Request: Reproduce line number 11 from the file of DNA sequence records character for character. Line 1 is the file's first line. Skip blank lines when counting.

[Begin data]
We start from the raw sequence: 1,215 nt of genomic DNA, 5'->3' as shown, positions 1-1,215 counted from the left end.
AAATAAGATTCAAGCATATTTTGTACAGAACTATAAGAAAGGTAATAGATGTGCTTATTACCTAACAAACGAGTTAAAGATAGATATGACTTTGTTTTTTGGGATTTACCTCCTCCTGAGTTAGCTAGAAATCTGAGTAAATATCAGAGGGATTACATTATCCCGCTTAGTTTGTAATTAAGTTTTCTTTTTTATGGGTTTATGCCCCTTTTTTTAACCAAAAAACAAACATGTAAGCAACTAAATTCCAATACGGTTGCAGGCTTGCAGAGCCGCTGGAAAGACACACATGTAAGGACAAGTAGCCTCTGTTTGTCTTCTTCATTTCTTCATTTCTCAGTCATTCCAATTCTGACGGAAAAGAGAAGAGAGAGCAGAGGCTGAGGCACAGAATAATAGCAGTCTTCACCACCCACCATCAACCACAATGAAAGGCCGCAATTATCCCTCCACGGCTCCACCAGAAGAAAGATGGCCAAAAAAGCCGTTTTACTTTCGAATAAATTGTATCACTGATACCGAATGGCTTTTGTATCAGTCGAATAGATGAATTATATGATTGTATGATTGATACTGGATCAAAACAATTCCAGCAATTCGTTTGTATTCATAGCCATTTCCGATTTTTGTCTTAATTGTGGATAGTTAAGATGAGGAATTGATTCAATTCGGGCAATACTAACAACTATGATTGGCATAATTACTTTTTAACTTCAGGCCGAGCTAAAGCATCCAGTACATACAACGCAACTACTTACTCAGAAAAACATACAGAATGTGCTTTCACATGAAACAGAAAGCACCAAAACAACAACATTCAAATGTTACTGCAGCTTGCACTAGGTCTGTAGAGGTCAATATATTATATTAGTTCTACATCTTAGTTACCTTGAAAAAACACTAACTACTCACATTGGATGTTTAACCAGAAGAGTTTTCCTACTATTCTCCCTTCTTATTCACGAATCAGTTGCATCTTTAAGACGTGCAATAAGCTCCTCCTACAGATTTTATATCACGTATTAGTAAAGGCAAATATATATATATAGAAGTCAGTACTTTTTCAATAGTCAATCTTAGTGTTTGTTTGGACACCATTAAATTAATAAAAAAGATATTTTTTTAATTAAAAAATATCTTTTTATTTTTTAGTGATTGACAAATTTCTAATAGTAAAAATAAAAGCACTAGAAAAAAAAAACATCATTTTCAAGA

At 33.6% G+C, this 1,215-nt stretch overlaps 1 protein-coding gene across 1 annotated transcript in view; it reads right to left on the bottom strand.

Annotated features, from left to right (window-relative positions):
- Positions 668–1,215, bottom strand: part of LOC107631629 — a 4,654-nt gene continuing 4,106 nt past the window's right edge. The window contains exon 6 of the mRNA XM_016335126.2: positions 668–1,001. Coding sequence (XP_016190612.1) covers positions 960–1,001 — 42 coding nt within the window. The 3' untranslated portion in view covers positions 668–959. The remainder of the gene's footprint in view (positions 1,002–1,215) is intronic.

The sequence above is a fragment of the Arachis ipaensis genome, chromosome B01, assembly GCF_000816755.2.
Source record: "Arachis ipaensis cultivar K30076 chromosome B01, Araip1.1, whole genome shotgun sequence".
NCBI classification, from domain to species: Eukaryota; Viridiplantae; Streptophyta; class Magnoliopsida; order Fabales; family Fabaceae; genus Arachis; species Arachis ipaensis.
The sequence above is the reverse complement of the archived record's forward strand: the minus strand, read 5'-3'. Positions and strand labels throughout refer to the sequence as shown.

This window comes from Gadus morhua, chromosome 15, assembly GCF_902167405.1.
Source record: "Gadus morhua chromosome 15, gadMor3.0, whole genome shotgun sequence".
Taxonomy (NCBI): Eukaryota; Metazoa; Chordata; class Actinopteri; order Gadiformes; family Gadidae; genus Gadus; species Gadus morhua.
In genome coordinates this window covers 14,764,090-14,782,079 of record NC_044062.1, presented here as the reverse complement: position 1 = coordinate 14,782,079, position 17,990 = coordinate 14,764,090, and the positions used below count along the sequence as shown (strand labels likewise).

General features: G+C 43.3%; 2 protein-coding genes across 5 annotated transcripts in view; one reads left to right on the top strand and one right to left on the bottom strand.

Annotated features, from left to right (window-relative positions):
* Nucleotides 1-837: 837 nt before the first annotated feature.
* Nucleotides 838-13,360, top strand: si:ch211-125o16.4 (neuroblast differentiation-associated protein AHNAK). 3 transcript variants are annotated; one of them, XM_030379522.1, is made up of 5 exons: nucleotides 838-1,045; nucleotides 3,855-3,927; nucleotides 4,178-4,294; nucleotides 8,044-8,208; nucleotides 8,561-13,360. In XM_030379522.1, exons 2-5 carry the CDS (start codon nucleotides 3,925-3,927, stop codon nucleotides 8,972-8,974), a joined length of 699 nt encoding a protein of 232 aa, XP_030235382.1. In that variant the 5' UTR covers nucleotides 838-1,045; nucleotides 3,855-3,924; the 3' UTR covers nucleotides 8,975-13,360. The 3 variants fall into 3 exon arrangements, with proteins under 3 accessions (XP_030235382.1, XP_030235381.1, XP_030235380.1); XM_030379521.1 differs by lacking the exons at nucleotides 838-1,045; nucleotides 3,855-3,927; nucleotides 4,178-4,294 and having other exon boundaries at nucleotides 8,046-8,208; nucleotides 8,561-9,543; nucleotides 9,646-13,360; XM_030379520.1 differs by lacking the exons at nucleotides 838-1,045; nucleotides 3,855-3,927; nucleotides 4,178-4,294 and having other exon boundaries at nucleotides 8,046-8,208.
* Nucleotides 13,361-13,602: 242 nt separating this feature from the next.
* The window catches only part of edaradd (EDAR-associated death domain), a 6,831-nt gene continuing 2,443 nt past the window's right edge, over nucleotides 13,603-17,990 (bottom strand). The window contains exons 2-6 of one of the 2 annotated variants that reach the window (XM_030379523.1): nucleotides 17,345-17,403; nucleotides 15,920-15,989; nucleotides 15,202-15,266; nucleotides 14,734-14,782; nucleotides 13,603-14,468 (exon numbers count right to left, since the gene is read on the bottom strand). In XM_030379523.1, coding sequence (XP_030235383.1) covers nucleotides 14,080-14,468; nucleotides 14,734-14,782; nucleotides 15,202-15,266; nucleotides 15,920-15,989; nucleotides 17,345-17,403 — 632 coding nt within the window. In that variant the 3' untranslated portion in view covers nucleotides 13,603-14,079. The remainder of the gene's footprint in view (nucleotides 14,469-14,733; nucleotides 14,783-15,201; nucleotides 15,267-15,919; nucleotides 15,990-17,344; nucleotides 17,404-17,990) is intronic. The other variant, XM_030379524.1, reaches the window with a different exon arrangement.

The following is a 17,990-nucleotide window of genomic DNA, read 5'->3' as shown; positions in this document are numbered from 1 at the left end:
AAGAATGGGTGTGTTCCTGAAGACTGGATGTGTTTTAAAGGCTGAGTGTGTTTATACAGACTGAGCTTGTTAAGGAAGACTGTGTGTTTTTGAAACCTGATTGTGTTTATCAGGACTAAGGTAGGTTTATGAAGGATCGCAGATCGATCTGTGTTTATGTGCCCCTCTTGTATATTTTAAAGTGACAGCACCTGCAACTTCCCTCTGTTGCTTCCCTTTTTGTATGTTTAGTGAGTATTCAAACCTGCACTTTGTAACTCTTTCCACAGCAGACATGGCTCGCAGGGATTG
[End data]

Source record: "Gadus morhua chromosome 15, gadMor3.0, whole genome shotgun sequence".